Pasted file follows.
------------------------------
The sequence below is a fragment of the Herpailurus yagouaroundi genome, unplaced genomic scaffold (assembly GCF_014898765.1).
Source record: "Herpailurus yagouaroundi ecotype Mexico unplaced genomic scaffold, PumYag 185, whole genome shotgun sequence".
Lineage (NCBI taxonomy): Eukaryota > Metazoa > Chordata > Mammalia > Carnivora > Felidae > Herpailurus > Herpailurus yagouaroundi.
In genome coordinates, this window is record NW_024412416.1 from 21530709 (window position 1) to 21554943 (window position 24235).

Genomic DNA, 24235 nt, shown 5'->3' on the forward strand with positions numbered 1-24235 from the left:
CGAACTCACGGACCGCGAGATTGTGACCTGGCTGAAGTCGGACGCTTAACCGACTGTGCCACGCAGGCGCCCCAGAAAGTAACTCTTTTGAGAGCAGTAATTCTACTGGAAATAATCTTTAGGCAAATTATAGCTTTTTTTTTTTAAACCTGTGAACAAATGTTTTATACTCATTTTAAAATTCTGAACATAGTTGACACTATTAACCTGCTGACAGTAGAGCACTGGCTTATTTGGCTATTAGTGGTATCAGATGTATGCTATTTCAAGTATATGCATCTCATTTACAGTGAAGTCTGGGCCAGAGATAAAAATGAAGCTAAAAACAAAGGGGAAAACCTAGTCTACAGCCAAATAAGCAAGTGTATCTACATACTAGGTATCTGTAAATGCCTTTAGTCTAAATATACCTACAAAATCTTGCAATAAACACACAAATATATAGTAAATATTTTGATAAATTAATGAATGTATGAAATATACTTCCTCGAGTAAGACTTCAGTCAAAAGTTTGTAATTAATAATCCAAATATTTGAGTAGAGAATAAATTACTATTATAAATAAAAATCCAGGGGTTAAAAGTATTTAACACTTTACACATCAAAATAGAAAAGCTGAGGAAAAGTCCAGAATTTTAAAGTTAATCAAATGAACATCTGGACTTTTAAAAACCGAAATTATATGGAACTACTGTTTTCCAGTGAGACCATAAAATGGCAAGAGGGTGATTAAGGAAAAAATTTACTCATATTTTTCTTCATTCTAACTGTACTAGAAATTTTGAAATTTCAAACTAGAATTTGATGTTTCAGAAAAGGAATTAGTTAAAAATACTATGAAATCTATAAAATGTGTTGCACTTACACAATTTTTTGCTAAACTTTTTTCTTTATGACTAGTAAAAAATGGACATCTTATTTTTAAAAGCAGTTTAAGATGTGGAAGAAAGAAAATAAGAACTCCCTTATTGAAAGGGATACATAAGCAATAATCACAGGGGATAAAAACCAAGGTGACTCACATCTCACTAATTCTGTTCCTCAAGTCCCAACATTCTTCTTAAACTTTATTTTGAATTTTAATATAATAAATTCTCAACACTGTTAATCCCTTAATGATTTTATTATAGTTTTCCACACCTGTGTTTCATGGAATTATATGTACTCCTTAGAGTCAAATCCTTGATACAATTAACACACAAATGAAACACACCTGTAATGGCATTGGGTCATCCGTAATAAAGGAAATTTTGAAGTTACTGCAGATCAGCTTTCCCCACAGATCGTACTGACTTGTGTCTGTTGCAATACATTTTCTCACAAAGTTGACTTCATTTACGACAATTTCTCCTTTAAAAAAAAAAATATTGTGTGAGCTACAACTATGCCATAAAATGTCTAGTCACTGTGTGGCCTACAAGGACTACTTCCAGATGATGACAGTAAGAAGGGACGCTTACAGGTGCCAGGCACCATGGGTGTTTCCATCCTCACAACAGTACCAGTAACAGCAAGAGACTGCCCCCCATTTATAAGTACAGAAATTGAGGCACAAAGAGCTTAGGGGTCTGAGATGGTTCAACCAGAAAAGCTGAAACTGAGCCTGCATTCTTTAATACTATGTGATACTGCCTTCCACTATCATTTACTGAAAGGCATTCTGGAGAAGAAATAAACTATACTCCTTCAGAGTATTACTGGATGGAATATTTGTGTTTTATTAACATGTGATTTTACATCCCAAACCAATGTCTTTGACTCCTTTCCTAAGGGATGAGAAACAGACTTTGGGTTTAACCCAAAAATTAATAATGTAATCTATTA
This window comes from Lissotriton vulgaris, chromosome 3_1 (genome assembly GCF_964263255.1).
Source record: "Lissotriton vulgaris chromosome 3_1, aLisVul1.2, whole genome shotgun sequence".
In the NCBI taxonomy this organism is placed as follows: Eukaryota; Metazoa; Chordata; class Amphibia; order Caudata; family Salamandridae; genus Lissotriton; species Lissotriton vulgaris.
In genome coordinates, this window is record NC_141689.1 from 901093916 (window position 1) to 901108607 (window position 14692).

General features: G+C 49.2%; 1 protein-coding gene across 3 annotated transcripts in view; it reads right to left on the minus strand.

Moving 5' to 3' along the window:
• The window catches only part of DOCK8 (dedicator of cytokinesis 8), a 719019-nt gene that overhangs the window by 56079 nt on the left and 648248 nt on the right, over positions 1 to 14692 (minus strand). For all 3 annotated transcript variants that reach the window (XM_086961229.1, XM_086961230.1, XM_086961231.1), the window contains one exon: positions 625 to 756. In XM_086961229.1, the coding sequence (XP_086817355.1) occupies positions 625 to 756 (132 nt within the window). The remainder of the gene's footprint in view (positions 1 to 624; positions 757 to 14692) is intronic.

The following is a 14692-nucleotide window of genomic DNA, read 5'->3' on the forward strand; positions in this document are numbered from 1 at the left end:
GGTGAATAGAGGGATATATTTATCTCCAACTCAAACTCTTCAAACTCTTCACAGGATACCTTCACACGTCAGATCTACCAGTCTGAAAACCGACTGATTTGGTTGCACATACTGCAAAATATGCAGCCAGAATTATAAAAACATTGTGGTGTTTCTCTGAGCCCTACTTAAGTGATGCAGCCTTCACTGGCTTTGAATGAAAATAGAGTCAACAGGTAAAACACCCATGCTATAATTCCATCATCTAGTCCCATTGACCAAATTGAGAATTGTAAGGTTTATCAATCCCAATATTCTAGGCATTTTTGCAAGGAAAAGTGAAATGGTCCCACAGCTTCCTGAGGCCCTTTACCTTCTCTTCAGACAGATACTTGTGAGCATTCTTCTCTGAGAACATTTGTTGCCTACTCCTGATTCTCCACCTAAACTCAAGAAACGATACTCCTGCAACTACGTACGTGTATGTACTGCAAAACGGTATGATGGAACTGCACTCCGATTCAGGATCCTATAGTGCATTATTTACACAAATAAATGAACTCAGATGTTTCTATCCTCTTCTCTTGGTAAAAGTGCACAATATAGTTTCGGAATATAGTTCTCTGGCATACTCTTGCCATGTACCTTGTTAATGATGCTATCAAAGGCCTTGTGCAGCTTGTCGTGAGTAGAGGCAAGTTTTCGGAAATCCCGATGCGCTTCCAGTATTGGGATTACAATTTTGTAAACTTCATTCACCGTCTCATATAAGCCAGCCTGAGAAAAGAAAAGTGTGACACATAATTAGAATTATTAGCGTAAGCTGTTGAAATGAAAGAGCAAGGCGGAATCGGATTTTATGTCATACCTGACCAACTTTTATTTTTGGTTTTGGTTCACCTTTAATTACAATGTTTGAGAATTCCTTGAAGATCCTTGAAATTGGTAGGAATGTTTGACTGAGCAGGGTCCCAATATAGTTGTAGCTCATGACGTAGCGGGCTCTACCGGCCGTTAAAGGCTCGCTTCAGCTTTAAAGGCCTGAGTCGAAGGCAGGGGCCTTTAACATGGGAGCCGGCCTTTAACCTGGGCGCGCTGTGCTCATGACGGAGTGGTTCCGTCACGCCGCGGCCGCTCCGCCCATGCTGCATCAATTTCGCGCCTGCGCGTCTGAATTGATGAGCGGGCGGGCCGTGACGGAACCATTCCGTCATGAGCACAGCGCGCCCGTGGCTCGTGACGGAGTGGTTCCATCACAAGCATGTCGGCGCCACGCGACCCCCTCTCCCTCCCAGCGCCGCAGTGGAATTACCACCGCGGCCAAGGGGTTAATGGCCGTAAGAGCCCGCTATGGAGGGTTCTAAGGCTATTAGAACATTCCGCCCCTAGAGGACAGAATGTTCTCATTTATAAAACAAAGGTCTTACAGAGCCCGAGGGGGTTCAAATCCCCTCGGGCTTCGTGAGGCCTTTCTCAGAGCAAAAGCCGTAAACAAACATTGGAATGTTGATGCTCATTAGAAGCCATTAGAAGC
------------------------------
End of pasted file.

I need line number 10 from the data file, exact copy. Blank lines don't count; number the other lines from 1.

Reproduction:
In genome coordinates, this window is record NC_141689.1 from 901093916 (window position 1) to 901108607 (window position 14692).